Many developers have become accustomed to using some variant of a DOM ready method to signify when they can begin to traverse and manipulate the DOM. Or, better yet, placing the scripts at the bottom of the HTML to avoid blocking render while ensuring the DOM is loaded when the JavaScript is executed. However, in this day and age of dynamic web applications, it seems like a rather antiquated approach. The DOM is not static, it is alive and subject to manipulation long after the initial page load. Simply knowing when the DOM is ready, while still useful, does not encompass the entirely of the desired functionality. Instead, how about watching for when specific elements become available throughout the course of runtime? Well, I intend to offer a solution to support exactly that kind of functionality using mutation observers as the means to a more modern approach.

Mutation Observers

The W3C DOM4 specification initially introduced mutation observers as a replacement for the deprecated mutation events. The new specification essentially permits the same functionality, but with some added benefits. Most notably is that mutation observers are asynchronous, and will invoke the callback after a batch of changes rather than every single change. This allows mutation observers to operate in a more performant manner, one of the pitfalls of mutation events, among others.

Mutations that can be observed include the addition and removal of child nodes, changes to attributes, and updates to text nodes. For the purposes of this article, we want to focus on the addition of elements into the DOM. For this, we need to create a new instance of MutationObserver passing the callback function as the only argument. Then we invoke the observe method with the element we want to be observed and a configuration object as the first and second arguments:

var observer = new MutationObserver(callback);
observer.observe(document.documentElement, {
    childList: true,
    subtree: true            

The childList configuration option causes the observer to monitor the DOM for any nodes added or removed from the documentElement. The subtree option will additionally allow every child node of the documentElement to be monitored for these same changes. This gives us the means to detecting element insertion anywhere in the DOM, which bodes well for our purposes. The next step is to formulate the solution.

Watching for Desired Element Availability

The solution supports detecting element readiness on the initial page load as well as elements dynamically appended to the DOM. The code in full is as follows:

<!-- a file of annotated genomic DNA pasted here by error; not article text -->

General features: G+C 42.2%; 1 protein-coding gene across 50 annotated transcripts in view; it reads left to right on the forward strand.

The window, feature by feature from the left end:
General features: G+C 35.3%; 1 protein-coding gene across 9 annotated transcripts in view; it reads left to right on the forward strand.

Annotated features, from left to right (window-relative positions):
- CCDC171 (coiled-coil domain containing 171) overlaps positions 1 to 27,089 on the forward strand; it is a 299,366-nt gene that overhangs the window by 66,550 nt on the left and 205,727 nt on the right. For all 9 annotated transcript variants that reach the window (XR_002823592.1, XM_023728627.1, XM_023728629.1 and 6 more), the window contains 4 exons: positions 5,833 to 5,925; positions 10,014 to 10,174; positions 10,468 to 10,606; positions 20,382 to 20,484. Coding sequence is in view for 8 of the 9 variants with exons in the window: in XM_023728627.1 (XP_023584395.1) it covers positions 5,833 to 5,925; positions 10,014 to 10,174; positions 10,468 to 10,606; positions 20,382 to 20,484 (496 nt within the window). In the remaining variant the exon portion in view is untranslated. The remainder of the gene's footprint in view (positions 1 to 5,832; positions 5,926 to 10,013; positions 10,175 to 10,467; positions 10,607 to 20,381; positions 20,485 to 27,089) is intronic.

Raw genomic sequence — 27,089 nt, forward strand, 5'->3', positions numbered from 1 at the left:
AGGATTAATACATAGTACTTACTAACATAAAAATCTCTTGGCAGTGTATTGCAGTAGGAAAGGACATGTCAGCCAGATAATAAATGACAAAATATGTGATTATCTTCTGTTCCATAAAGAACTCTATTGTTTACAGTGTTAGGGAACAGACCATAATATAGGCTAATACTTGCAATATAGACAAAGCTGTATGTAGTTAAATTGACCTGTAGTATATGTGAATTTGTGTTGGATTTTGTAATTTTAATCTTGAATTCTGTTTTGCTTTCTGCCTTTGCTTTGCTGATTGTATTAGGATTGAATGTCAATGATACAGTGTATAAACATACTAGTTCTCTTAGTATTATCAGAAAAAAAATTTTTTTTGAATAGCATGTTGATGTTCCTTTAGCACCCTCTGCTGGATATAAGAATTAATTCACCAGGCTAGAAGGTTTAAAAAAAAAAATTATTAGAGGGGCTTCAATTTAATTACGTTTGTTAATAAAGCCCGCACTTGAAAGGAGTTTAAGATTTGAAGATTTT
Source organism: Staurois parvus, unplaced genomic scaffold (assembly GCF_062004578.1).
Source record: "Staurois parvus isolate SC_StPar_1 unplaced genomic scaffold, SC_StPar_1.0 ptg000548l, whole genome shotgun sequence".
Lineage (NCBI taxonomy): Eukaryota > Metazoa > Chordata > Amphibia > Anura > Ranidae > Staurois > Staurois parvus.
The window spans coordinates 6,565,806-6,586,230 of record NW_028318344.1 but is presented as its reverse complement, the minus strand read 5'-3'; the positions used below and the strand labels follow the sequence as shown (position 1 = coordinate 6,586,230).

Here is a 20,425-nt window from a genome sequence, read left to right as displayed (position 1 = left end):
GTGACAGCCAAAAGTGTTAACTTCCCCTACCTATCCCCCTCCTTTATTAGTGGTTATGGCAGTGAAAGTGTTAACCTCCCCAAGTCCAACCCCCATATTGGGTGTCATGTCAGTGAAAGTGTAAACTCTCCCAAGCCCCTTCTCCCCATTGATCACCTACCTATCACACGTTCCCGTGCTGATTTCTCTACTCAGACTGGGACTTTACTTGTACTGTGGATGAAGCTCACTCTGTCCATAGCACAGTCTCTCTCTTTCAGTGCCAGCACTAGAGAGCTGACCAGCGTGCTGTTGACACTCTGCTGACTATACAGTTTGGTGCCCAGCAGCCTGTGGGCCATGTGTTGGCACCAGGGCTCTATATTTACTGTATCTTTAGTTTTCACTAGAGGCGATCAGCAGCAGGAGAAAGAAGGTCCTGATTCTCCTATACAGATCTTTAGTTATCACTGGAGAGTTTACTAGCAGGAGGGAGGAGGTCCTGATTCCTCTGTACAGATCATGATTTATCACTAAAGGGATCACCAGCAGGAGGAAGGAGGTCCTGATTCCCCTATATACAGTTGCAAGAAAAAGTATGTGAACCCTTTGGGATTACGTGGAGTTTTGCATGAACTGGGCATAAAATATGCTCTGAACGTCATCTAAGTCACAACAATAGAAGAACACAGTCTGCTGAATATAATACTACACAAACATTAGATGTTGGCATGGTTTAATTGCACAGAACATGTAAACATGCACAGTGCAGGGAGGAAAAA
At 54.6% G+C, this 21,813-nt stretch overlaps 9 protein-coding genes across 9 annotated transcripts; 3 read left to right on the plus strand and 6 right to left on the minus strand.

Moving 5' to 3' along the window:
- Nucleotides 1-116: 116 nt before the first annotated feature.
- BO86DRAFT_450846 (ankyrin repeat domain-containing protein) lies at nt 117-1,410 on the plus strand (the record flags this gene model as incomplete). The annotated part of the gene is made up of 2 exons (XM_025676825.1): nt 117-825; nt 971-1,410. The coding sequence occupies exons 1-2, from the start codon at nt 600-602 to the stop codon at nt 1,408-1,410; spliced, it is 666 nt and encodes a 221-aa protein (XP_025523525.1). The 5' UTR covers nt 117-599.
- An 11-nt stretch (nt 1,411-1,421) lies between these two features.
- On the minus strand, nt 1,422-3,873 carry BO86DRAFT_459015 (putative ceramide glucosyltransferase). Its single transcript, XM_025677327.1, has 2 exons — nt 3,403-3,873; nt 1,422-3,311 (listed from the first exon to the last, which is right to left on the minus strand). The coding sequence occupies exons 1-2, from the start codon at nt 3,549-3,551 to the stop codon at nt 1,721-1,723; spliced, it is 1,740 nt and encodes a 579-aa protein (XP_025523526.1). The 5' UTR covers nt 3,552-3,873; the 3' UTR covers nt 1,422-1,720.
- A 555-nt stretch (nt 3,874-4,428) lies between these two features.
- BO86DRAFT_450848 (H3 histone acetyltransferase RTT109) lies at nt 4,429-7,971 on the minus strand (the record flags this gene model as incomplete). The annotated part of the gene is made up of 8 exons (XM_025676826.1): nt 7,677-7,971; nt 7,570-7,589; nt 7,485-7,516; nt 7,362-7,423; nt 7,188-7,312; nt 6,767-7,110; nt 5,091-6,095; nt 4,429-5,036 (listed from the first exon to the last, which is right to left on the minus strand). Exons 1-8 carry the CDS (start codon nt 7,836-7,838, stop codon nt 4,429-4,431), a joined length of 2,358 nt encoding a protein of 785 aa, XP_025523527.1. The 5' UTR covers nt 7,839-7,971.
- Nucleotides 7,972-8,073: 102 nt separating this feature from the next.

(function(win) {
    'use strict';
    var listeners = [], 
    doc = win.document, 
    MutationObserver = win.MutationObserver || win.WebKitMutationObserver,
    function ready(selector, fn) {
        // Store the selector and callback to be monitored
            selector: selector,
            fn: fn
        if (!observer) {
            // Watch for changes in the document
            observer = new MutationObserver(check);
            observer.observe(doc.documentElement, {
                childList: true,
                subtree: true
        // Check if the element is currently in the DOM
    function check() {
        // Check the DOM for elements matching a stored selector
        for (var i = 0, len = listeners.length, listener, elements; i < len; i++) {
            listener = listeners[i];
            // Query for elements matching the specified selector
            elements = doc.querySelectorAll(listener.selector);
            for (var j = 0, jLen = elements.length, element; j < jLen; j++) {
                element = elements[j];
                // Make sure the callback isn't invoked with the 
                // same element more than once
                if (!element.ready) {
                    element.ready = true;
                    // Invoke the callback with the element
          , element);

    // Expose `ready`
    win.ready = ready;

The ready function accepts a selector string as the first argument and the callback function as the second. Once ready, the callback is invoked, passing the element as the only parameter:

ready('.foo', function(element) {
    // do something

What is important to note here is that a ready invocation is not a one-off binding. Instead, the callback lives throughout the life of the page, and is invoked any time an element matching the selector string is added to the DOM. If multiple elements matching the selector are added at once, the callback is invoked in succession for each element in document order.


This serves as a more robust and forward-thinking approach to initializing DOM traversal and manipulation than your typical DOM ready methods. Despite growing browser support for mutation observers, some browsers such as IE 10 and below lack support. While it may be too early for widespread adoption, it could be a small window into the future of DOM initialization via JavaScript. View full documentation and download the source for this project on GitHub.